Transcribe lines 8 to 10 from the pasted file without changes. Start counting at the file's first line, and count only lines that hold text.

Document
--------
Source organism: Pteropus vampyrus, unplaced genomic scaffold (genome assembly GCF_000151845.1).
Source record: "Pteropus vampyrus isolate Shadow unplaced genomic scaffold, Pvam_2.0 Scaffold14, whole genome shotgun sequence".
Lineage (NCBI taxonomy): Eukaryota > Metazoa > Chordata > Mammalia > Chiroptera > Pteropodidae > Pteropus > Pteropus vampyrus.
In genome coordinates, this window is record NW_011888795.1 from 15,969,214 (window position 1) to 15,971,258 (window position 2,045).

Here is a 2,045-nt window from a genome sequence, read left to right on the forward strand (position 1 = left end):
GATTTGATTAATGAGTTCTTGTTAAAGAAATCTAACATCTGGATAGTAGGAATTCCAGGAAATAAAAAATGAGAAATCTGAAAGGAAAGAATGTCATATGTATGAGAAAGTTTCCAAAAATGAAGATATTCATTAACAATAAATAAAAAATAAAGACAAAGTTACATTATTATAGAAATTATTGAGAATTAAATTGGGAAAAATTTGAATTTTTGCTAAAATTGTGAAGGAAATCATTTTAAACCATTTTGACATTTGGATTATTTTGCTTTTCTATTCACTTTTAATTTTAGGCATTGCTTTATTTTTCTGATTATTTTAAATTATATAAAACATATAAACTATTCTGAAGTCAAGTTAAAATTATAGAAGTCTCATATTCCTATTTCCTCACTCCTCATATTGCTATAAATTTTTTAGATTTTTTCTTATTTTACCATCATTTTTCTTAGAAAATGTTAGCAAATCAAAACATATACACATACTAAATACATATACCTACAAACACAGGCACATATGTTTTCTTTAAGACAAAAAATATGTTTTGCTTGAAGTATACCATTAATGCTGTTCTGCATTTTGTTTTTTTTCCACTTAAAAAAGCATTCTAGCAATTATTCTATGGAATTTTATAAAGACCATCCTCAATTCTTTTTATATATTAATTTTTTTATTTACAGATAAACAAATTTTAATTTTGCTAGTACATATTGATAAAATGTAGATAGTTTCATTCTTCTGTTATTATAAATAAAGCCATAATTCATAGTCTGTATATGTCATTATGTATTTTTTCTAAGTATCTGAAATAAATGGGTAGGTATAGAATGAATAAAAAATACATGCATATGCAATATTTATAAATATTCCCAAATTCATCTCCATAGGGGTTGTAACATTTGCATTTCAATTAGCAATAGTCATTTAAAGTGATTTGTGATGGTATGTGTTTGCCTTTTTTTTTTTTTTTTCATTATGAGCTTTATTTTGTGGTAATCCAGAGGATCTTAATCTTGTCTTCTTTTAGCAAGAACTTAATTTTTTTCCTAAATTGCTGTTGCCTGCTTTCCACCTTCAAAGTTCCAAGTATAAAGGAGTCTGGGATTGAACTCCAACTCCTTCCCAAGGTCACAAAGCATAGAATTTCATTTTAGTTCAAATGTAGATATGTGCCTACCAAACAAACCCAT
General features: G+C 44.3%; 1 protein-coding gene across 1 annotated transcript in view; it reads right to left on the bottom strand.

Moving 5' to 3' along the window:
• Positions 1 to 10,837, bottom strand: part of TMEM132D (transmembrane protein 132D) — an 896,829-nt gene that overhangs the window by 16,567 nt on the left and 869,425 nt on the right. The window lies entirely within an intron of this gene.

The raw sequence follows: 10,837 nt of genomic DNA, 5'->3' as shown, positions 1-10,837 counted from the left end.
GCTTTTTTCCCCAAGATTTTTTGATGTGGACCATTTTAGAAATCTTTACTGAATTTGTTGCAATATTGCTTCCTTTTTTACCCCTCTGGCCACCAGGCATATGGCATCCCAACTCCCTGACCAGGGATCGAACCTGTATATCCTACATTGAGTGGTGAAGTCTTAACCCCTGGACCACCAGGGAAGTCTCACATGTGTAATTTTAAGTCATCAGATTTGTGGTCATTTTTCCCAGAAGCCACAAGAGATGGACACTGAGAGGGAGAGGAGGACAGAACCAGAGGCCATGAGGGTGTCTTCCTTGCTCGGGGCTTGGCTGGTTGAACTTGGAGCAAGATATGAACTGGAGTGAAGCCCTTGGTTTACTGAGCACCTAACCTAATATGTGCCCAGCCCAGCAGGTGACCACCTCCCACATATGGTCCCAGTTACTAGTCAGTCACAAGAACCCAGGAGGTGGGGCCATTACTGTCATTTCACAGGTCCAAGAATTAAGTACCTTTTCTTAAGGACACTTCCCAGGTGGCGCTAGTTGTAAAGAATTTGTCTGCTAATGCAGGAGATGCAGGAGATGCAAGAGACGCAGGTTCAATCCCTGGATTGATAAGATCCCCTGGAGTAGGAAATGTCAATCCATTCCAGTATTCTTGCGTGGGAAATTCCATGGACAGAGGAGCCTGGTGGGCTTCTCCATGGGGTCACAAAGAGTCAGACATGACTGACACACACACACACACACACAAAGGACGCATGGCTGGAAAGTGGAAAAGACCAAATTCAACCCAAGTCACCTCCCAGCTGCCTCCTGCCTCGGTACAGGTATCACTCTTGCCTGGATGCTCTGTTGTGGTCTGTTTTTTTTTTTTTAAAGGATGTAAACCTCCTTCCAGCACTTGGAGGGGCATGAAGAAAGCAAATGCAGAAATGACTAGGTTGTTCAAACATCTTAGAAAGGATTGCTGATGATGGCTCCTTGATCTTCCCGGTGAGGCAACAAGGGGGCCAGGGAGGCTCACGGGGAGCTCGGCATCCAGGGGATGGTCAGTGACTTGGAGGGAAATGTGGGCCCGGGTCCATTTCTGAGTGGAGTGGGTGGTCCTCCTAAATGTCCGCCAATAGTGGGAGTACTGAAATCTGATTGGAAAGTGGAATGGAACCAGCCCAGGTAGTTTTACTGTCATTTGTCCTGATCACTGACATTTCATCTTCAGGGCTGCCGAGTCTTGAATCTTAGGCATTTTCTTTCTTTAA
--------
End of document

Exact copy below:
Moving 5' to 3' along the window:
• Positions 1 to 10,837, bottom strand: part of TMEM132D (transmembrane protein 132D) — an 896,829-nt gene that overhangs the window by 16,567 nt on the left and 869,425 nt on the right. The window lies entirely within an intron of this gene.

The raw sequence follows: 10,837 nt of genomic DNA, 5'->3' as shown, positions 1-10,837 counted from the left end.